Establishing enhanced infiltration sites for the control of stormwater runoff in developed areas is becoming a common practice among municipalities, departments of transportation, other government entities, and private entities. One of the purposes of enhanced filtration is to control the volume and rate of runoff from developed areas in order to keep the level of runoff close to that of undeveloped conditions. Another purpose is to capture the stormwater so that contaminants contained in the stormwater will be treated through the process of water infiltrating and flowing through the soil profile. With the increasing adoption of enhanced infiltration practices there is a growing concern that these practices might be putting the quality of the groundwater resources underlying some of these practices in jeopardy. In recent years there have been some efforts to quantify the potential for degradation of groundwater resources by infiltrated stormwater.
The study described in this report is an effort to quantify the potential for contaminants to reach the groundwater resources in the Twin Cities Metropolitan Area, Minnesota. A literature review was first conducted to identify concerns with regard to groundwater contamination and the extent of the research that has been completed with regard to these issues. The field study was then conducted over a period of 18 months in which three sites containing enhanced infiltration practices were monitored to quantify the amount of contaminants reaching depths large enough to infer that the contaminants would eventually reach the underlying surficial aquifer. The sites investigated included an infiltration basin near the St. Paul campus of the University of Minnesota (referred to as the Sheep Pasture, SP), a large infiltrating rain garden located within Como Park (referred to as the Hamline-Midway Ave. site, HM), and an infiltration gallery constructed in a formerly industrial area located at Beacon Bluff (referred to as BB) in the eastern side of St. Paul. These sites were selected from a number of potential sites based on the criteria: 1) should have been functioning long enough to contain contaminants; (2) be local for convenience of access; and (3) represent one of the infiltration practices that are of primary concern with regard to groundwater pollution.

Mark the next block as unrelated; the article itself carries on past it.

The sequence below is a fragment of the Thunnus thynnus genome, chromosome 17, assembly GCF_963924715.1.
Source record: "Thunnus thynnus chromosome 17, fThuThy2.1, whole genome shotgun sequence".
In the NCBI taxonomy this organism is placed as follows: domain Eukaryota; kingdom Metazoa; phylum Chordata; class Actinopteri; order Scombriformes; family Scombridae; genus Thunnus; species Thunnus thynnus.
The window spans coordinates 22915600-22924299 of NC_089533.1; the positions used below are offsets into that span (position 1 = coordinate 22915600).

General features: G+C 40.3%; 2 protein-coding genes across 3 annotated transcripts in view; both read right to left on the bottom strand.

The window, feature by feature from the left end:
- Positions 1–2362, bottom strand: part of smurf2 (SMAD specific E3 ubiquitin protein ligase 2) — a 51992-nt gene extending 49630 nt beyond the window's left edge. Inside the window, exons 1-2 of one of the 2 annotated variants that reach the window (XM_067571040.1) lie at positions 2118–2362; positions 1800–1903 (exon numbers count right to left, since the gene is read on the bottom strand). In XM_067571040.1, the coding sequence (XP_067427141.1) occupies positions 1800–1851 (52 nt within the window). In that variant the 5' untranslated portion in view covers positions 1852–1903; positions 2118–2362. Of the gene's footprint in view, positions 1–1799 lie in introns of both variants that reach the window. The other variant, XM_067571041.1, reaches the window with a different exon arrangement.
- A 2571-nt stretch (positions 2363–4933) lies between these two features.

Nieber, John L.; Arika, Caleb; Lahti, L.; Gulliver, John S.; Weiss, Peter T..
The Impact of Stormwater Infiltration Practices on Groundwater Quality.
St. Anthony Falls Laboratory.
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